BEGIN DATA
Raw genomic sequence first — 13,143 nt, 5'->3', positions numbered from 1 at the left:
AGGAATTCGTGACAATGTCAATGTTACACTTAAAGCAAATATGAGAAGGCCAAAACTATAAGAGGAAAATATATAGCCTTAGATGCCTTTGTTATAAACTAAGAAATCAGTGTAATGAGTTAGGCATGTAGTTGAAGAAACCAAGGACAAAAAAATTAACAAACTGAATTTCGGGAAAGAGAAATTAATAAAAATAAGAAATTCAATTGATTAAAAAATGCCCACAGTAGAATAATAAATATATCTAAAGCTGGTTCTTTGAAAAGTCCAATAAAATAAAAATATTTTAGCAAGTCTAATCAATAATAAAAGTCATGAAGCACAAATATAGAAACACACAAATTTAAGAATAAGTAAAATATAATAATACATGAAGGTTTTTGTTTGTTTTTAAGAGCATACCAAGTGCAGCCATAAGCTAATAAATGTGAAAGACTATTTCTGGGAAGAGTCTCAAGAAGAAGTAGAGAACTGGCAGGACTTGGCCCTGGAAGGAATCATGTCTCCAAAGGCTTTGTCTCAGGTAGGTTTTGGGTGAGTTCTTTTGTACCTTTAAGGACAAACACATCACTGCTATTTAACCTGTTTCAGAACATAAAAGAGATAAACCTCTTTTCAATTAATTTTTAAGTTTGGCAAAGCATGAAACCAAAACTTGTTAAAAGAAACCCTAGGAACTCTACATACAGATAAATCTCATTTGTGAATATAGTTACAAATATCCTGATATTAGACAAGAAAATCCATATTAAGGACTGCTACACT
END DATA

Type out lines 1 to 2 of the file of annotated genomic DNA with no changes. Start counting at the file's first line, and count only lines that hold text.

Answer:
Raw genomic sequence first — 13,143 nt, 5'->3', positions numbered from 1 at the left:
AGGAATTCGTGACAATGTCAATGTTACACTTAAAGCAAATATGAGAAGGCCAAAACTATAAGAGGAAAATATATAGCCTTAGATGCCTTTGTTATAAACTAAGAAATCAGTGTAATGAGTTAGGCATGTAGTTGAAGAAACCAAGGACAAAAAAATTAACAAACTGAATTTCGGGAAAGAGAAATTAATAAAAATAAGAAATTCAATTGATTAAAAAATGCCCACAGTAGAATAATAAATATATCTAAAGCTGGTTCTTTGAAAAGTCCAATAAAATAAAAATATTTTAGCAAGTCTAATCAATAATAAAAGTCATGAAGCACAAATATAGAAACACACAAATTTAAGAATAAGTAAAATATAATAATACATGAAGGTTTTTGTTTGTTTTTAAGAGCATACCAAGTGCAGCCATAAGCTAATAAATGTGAAAGACTATTTCTGGGAAGAGTCTCAAGAAGAAGTAGAGAACTGGCAGGACTTGGCCCTGGAAGGAATCATGTCTCCAAAGGCTTTGTCTCAGGTAGGTTTTGGGTGAGTTCTTTTGTACCTTTAAGGACAAACACATCACTGCTATTTAACCTGTTTCAGAACATAAAAGAGATAAACCTCTTTTCAATTAATTTTTAAGTTTGGCAAAGCATGAAACCAAAACTTGTTAAAAGAAACCCTAGGAACTCTACATACAGATAAATCTCATTTGTGAATATAGTTACAAATATCCTGATATTAGACAAGAAAATCCATATTAAGGACTGCTACACT